Cherry Hill 856/428-1282
Philadelphia 215/545-1555

FAX 856/428-6910

Email: lpkphd@aol.com

Listen to Diabetes Living Today®

March 14, 2012 ~ Dr. Leonard Krivy Talks about Diabetes and Transplantation


March 13, 2012 ~ Diabetes Living Today® ~ No Sugar Added® Open Forum

Diabetes Living Today® radio program, provides listeners with education, inspiration and motivation to live healthy and well with diabetes. Whether you have diabetes or know someone who does Diabetes Living Today® radio program offers experience, insight, education and tips to manage life with diabetes. Through interviews, including “World Class” Research Scientist, physicians and people living with diabetes, living well tips and questions from the listening audience, host Kitty Castellini and Endocrinologist Dr. Joseph J. Fallon, Jr. are there every step of the way to offer guidance, advice, and most of all, support.

This week Kitty and Dr. Fallon will host their No Sugar

 

Listen to Diabetes Living Today®

March 13, 2012 ~ Diabetes Living Today® ~  No Sugar Added® Open Forum

March 6, 2012 ~ Diabetes Living Today® No Sugar Added® Open Forum

Diabetes Living Today® radio program, provides listeners with education, inspiration and motivation to live healthy and well with diabetes. Whether you have diabetes or know someone who does Diabetes Living Today® radio program offers experience, insight, education and tips to manage life with diabetes. Through interviews, including “World Class” Research Scientist, physicians and people living with diabetes, living well tips and questions from the listening audience, host Kitty Castellini and Endocrinologist Dr. Joseph J. Fallon, Jr. are there every step of the way to offer guidance, advice, and most of all, support.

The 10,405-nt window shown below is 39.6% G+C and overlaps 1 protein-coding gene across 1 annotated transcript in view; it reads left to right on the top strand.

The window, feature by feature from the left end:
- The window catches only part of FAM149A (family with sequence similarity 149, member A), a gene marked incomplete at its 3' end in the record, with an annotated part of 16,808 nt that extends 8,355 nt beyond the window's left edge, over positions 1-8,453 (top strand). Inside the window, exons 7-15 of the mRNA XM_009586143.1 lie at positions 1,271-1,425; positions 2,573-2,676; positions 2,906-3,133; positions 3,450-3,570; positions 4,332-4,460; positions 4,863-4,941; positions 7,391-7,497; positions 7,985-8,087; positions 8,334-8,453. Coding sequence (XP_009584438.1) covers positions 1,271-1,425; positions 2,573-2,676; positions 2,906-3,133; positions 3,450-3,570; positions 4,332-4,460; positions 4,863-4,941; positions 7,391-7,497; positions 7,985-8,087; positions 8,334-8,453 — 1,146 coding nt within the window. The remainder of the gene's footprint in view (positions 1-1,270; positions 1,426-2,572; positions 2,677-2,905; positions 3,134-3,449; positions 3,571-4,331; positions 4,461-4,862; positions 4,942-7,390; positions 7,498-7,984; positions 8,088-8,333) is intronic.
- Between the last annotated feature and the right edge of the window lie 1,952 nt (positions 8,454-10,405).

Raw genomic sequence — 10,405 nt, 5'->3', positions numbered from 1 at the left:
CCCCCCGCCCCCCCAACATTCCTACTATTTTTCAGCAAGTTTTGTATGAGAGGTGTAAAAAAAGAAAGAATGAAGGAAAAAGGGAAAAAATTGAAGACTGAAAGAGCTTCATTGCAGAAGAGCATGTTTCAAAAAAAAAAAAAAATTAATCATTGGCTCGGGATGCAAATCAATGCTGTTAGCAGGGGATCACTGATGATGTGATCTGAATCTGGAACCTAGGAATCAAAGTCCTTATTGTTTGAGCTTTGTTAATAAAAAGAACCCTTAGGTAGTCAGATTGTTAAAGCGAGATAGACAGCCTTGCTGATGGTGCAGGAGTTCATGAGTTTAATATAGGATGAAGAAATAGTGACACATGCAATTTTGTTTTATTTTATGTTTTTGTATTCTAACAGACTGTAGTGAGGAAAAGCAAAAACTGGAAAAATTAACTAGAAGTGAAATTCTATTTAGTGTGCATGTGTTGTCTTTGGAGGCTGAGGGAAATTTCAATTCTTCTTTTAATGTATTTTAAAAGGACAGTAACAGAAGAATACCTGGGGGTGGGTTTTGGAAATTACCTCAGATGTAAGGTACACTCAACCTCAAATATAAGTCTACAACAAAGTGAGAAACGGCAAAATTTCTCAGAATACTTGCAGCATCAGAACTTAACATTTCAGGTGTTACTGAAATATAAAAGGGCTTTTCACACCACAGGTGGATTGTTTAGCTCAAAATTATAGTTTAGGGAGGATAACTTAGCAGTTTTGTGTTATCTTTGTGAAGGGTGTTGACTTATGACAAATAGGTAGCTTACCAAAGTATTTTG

This week Kitty and Dr. Fallon will host their No Sugar Added®  “Open Forum.”

 

Listen to Diabetes Living Today®

March 6, 2012 ~ Diabetes Living Today® No Sugar Added® Open Forum

February 28, 2012 ~ Dr. Joseph M. Kiernan, Cardiologist

Joseph M. Kiernan MD, FACC, FSCAI

Dr. Joseph Kiernan has a private practice with the Cardiovascular Group in Northern Virginia and is the co-director for the Coronary Care Unit at Inova Fairfax Hospital.  Fairfax Hospital has 11 catheterization  labs and one of the largest cath volumes on the east coast. Dr. Kiernan is Board Certified in Cardiology & Interventional Cardiology. His cardiovascular Group’s mission is to make a difference in the community by providing extraordinary cardiovascular care.

A physician-patient relationship is based on  mutual trust is Dr. Kiernan’s belief.

Dr. Kiernan is a graduate of the  Medical College  of Virginia. He completed his internal medicine and cardiology training at the University of Pittsburgh Medical Center.  He is a  FELLOW, American College of Cardiology and Fellow of the Society for Cardiovascular Angiography and Interventions. He is a member and the American Medical Association.

Dr.Joseph Kiernan is married to Dr. Sharon Kiernan who is the Chief of Neonatal Medicine and Medical Director of the Neonatal Intensive Care Unit (NICU) at Holy Cross Hospital in Siver Spring,  Maryland.

Dr. Sharon Kiernan believes in neonatal survivorship, but not germs.  Drs. Sharon and Joe live with two Shelties.

Listen to Diabetes Living Today®

February 28, 2012 ~ Dr. Joseph M. Kiernan, Cardiologist

February 7, 2012 Diabetes Living Today® ~ No Sugar Added® Open Forum

Diabetes Living Today® radio program, provides listeners with education, inspiration and motivation to live healthy and well with diabetes. Whether you have diabetes or know someone who does Diabetes Living Today® radio program offers experience, insight, education and tips to manage life with diabetes. Through interviews, including “World Class” Research Scientist, physicians and people living with diabetes, living well tips and questions from the listening audience, host Kitty Castellini and Endocrinologist Dr. Joseph J. Fallon, Jr. are there every step of the way to offer guidance, advice, and most of all, support.

This week Kitty and Dr. Fallon will host their No Sugar Added®  “Open Forum.”

 

Listen to Diabetes Living Today®

February 7, 2012: Diabetes Living Today® ~ No Sugar Added® Open Forum